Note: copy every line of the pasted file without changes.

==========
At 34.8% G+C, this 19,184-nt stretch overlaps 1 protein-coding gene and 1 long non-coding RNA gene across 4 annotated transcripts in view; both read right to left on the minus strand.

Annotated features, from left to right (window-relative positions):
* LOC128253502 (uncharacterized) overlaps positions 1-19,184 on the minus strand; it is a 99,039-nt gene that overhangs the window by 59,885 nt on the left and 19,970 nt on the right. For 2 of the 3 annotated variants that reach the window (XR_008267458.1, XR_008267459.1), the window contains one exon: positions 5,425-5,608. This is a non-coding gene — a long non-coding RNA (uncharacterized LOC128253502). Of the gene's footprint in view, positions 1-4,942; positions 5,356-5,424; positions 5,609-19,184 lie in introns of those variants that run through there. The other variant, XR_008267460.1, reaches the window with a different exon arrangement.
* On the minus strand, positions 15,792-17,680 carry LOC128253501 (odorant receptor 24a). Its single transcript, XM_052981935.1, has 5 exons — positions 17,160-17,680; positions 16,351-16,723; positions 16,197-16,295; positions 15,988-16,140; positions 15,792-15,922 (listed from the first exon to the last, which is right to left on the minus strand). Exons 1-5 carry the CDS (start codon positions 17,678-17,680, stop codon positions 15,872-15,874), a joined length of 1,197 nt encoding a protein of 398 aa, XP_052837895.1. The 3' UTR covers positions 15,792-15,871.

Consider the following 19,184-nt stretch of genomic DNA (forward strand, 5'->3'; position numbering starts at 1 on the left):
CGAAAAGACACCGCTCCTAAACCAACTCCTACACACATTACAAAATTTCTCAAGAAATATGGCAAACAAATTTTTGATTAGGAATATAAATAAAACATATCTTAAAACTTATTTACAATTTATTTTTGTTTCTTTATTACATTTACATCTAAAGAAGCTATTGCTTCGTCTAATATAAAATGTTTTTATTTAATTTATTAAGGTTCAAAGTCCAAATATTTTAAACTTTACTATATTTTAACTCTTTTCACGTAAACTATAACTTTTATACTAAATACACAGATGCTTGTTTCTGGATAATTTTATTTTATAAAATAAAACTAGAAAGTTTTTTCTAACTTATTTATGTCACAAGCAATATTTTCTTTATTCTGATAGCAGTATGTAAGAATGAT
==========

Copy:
At 34.8% G+C, this 19,184-nt stretch overlaps 1 protein-coding gene and 1 long non-coding RNA gene across 4 annotated transcripts in view; both read right to left on the minus strand.

Annotated features, from left to right (window-relative positions):
* LOC128253502 (uncharacterized) overlaps positions 1-19,184 on the minus strand; it is a 99,039-nt gene that overhangs the window by 59,885 nt on the left and 19,970 nt on the right. For 2 of the 3 annotated variants that reach the window (XR_008267458.1, XR_008267459.1), the window contains one exon: positions 5,425-5,608. This is a non-coding gene — a long non-coding RNA (uncharacterized LOC128253502). Of the gene's footprint in view, positions 1-4,942; positions 5,356-5,424; positions 5,609-19,184 lie in introns of those variants that run through there. The other variant, XR_008267460.1, reaches the window with a different exon arrangement.
* On the minus strand, positions 15,792-17,680 carry LOC128253501 (odorant receptor 24a). Its single transcript, XM_052981935.1, has 5 exons — positions 17,160-17,680; positions 16,351-16,723; positions 16,197-16,295; positions 15,988-16,140; positions 15,792-15,922 (listed from the first exon to the last, which is right to left on the minus strand). Exons 1-5 carry the CDS (start codon positions 17,678-17,680, stop codon positions 15,872-15,874), a joined length of 1,197 nt encoding a protein of 398 aa, XP_052837895.1. The 3' UTR covers positions 15,792-15,871.

Consider the following 19,184-nt stretch of genomic DNA (forward strand, 5'->3'; position numbering starts at 1 on the left):
CGAAAAGACACCGCTCCTAAACCAACTCCTACACACATTACAAAATTTCTCAAGAAATATGGCAAACAAATTTTTGATTAGGAATATAAATAAAACATATCTTAAAACTTATTTACAATTTATTTTTGTTTCTTTATTACATTTACATCTAAAGAAGCTATTGCTTCGTCTAATATAAAATGTTTTTATTTAATTTATTAAGGTTCAAAGTCCAAATATTTTAAACTTTACTATATTTTAACTCTTTTCACGTAAACTATAACTTTTATACTAAATACACAGATGCTTGTTTCTGGATAATTTTATTTTATAAAATAAAACTAGAAAGTTTTTTCTAACTTATTTATGTCACAAGCAATATTTTCTTTATTCTGATAGCAGTATGTAAGAATGAT